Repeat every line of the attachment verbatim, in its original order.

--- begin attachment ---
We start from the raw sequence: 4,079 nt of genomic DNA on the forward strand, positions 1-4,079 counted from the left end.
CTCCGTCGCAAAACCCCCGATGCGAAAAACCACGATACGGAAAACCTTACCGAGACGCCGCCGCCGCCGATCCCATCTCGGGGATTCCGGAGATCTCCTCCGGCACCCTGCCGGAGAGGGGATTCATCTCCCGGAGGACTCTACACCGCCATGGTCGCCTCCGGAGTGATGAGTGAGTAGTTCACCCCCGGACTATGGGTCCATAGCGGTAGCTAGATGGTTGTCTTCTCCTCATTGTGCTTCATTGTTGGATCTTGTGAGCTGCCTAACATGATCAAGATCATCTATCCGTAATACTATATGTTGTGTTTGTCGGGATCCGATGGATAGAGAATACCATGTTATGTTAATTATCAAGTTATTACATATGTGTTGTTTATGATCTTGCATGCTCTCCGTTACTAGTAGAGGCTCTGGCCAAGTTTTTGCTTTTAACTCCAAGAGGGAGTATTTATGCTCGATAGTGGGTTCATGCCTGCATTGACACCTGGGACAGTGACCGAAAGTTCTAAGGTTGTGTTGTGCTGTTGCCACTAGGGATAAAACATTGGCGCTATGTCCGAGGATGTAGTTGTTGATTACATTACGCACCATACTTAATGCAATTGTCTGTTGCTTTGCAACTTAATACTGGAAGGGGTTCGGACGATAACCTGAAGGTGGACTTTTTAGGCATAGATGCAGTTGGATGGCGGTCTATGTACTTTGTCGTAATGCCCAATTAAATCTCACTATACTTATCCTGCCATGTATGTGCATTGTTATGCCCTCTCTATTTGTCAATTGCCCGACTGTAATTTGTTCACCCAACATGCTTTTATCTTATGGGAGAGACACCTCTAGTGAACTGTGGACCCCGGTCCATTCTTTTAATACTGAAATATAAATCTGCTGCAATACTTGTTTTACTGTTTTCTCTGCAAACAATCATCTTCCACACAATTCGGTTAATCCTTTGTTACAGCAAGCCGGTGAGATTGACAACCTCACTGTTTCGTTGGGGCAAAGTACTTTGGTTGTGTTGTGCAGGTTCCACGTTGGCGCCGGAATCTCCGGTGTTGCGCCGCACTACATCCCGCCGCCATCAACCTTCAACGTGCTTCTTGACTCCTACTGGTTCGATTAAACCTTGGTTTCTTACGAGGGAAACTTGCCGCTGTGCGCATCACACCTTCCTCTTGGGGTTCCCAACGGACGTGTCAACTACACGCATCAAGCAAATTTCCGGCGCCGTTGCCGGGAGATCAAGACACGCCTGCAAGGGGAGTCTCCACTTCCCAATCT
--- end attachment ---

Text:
We start from the raw sequence: 4,079 nt of genomic DNA on the forward strand, positions 1-4,079 counted from the left end.
CTCCGTCGCAAAACCCCCGATGCGAAAAACCACGATACGGAAAACCTTACCGAGACGCCGCCGCCGCCGATCCCATCTCGGGGATTCCGGAGATCTCCTCCGGCACCCTGCCGGAGAGGGGATTCATCTCCCGGAGGACTCTACACCGCCATGGTCGCCTCCGGAGTGATGAGTGAGTAGTTCACCCCCGGACTATGGGTCCATAGCGGTAGCTAGATGGTTGTCTTCTCCTCATTGTGCTTCATTGTTGGATCTTGTGAGCTGCCTAACATGATCAAGATCATCTATCCGTAATACTATATGTTGTGTTTGTCGGGATCCGATGGATAGAGAATACCATGTTATGTTAATTATCAAGTTATTACATATGTGTTGTTTATGATCTTGCATGCTCTCCGTTACTAGTAGAGGCTCTGGCCAAGTTTTTGCTTTTAACTCCAAGAGGGAGTATTTATGCTCGATAGTGGGTTCATGCCTGCATTGACACCTGGGACAGTGACCGAAAGTTCTAAGGTTGTGTTGTGCTGTTGCCACTAGGGATAAAACATTGGCGCTATGTCCGAGGATGTAGTTGTTGATTACATTACGCACCATACTTAATGCAATTGTCTGTTGCTTTGCAACTTAATACTGGAAGGGGTTCGGACGATAACCTGAAGGTGGACTTTTTAGGCATAGATGCAGTTGGATGGCGGTCTATGTACTTTGTCGTAATGCCCAATTAAATCTCACTATACTTATCCTGCCATGTATGTGCATTGTTATGCCCTCTCTATTTGTCAATTGCCCGACTGTAATTTGTTCACCCAACATGCTTTTATCTTATGGGAGAGACACCTCTAGTGAACTGTGGACCCCGGTCCATTCTTTTAATACTGAAATATAAATCTGCTGCAATACTTGTTTTACTGTTTTCTCTGCAAACAATCATCTTCCACACAATTCGGTTAATCCTTTGTTACAGCAAGCCGGTGAGATTGACAACCTCACTGTTTCGTTGGGGCAAAGTACTTTGGTTGTGTTGTGCAGGTTCCACGTTGGCGCCGGAATCTCCGGTGTTGCGCCGCACTACATCCCGCCGCCATCAACCTTCAACGTGCTTCTTGACTCCTACTGGTTCGATTAAACCTTGGTTTCTTACGAGGGAAACTTGCCGCTGTGCGCATCACACCTTCCTCTTGGGGTTCCCAACGGACGTGTCAACTACACGCATCAAGCAAATTTCCGGCGCCGTTGCCGGGAGATCAAGACACGCCTGCAAGGGGAGTCTCCACTTCCCAATCT